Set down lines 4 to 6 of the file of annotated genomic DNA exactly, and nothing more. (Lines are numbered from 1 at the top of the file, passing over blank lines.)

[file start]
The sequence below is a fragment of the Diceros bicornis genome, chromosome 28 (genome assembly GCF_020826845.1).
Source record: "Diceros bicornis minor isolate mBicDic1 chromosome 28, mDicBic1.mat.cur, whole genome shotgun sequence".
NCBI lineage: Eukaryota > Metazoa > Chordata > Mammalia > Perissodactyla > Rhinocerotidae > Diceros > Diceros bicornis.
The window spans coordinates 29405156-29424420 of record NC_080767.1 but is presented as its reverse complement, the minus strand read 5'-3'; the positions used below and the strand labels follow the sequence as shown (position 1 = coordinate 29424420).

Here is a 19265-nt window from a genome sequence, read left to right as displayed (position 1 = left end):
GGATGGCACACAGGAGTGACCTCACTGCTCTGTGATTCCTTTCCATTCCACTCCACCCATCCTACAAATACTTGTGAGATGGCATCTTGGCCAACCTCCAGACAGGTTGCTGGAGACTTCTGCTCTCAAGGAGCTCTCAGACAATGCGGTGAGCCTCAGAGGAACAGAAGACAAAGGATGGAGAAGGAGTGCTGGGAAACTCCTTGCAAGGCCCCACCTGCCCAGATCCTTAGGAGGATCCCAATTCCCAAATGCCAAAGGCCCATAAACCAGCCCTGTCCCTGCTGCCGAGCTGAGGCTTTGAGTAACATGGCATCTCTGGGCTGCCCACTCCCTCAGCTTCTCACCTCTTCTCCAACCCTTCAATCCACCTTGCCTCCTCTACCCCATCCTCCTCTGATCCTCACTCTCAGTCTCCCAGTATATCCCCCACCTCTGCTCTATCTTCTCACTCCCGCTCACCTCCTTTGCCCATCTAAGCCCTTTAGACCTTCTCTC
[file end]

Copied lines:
The window spans coordinates 29405156-29424420 of record NC_080767.1 but is presented as its reverse complement, the minus strand read 5'-3'; the positions used below and the strand labels follow the sequence as shown (position 1 = coordinate 29424420).

Here is a 19265-nt window from a genome sequence, read left to right as displayed (position 1 = left end):
GGATGGCACACAGGAGTGACCTCACTGCTCTGTGATTCCTTTCCATTCCACTCCACCCATCCTACAAATACTTGTGAGATGGCATCTTGGCCAACCTCCAGACAGGTTGCTGGAGACTTCTGCTCTCAAGGAGCTCTCAGACAATGCGGTGAGCCTCAGAGGAACAGAAGACAAAGGATGGAGAAGGAGTGCTGGGAAACTCCTTGCAAGGCCCCACCTGCCCAGATCCTTAGGAGGATCCCAATTCCCAAATGCCAAAGGCCCATAAACCAGCCCTGTCCCTGCTGCCGAGCTGAGGCTTTGAGTAACATGGCATCTCTGGGCTGCCCACTCCCTCAGCTTCTCACCTCTTCTCCAACCCTTCAATCCACCTTGCCTCCTCTACCCCATCCTCCTCTGATCCTCACTCTCAGTCTCCCAGTATATCCCCCACCTCTGCTCTATCTTCTCACTCCCGCTCACCTCCTTTGCCCATCTAAGCCCTTTAGACCTTCTCTC